Composting toilets have been around in some shape or form since the dawn of time.
Long before sewerage and plumbing came along, there were outhouses and pit toilets, which eventually developed into basic composting toilets. The earliest models featured two chambers - one for use and the other for decomposition.
In 1860, after witnessing the cholera epidemics of 1840 and 1854, Englishman Henry Moule developed the "dry earth system" as a means of improving public sanitation. This is now seen as an early take on a composting toilet. The dry earth system featured a wooden seat with a bucket underneath and a dirt container to "flush" dirt over human excreta after use. Once full, the contents of the bucket would be buried in the garden.
79 years later, in 1939, Sweden, Rikard Lindstrom developed the first composting toilet in our modern understanding. He sought to make a toilet which would operate in harmony with nature, preserve water, and prevent waste from polluting water sources - allowing his family to swim in the local bay without worrying about sewerage. Lindstrom built an inclined continuous composting toilet on his property, which would become known as the Clivus Multrum ("inclined compost room" in Swedish). His invention sparked interest in the local community and was eventually patented in 1962. In 1973, Rockefeller licensed the design from Lindstrom and founded Clivus Multrum Inc. in Massachusetts - the first composting toilets company.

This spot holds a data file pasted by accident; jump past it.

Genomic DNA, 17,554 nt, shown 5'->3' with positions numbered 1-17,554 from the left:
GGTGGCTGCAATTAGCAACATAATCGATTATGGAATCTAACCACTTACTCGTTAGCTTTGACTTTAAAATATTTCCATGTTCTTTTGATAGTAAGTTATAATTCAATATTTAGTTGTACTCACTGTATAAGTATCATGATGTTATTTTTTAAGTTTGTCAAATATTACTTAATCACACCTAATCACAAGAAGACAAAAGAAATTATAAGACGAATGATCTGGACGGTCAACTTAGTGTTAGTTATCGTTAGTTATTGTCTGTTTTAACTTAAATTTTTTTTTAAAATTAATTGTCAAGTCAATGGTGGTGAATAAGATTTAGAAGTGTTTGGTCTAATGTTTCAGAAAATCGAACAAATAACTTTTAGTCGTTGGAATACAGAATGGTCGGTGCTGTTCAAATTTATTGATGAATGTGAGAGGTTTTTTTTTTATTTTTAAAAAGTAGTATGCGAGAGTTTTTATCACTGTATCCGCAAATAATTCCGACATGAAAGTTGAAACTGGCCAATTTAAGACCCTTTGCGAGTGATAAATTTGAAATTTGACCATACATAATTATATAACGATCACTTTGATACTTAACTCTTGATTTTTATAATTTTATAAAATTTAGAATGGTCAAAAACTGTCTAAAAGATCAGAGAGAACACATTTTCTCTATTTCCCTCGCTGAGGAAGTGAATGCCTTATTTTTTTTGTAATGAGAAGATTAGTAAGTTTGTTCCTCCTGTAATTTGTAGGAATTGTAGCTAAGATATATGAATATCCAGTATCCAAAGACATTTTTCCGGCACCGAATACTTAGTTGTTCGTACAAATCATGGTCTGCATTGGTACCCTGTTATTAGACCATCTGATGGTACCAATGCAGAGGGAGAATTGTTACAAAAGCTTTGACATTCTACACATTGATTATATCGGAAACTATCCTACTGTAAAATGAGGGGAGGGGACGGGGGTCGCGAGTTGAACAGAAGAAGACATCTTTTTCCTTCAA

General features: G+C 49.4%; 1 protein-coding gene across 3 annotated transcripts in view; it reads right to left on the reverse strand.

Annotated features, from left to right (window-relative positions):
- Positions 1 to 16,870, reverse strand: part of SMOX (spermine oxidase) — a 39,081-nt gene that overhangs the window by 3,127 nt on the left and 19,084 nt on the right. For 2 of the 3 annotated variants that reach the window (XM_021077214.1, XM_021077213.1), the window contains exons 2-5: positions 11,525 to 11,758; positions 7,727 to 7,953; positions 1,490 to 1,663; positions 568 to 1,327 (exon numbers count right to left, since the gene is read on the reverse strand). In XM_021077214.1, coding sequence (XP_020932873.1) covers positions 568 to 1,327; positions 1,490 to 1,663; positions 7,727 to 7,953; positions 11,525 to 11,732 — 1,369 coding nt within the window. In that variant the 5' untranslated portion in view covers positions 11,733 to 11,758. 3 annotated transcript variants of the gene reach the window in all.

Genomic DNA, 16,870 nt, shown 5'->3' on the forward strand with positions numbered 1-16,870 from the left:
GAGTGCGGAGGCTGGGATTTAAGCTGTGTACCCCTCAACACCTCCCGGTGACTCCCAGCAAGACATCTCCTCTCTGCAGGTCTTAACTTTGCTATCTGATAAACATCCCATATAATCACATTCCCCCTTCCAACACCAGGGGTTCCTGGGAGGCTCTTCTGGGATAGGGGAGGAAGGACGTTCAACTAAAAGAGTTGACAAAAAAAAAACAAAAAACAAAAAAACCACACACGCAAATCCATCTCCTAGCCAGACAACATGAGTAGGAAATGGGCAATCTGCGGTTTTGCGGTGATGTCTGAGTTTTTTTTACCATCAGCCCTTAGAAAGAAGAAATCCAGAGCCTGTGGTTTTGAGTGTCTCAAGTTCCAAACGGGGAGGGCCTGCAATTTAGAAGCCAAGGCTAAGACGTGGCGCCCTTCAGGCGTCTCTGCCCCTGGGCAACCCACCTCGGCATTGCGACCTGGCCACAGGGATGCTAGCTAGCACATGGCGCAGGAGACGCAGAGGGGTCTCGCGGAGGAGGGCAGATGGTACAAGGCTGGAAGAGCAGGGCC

Fast forward 50 years, and composting toilets have come a long way. There are now numerous manufacturers on the market, offering both commercial and residential grade systems. The technology is constantly developing, making composting easier and more effective - composting toilets today are odourfree, low maintenance, and yield a clean, pathogen-free fertilizer.
In a short period of time, composting toilets have become globally accepted and commercialized - proving that some ideas are truly good ideas.
WCTNZ® | Waterless Composting Toilets NZ Limited | Copyright 2023 ©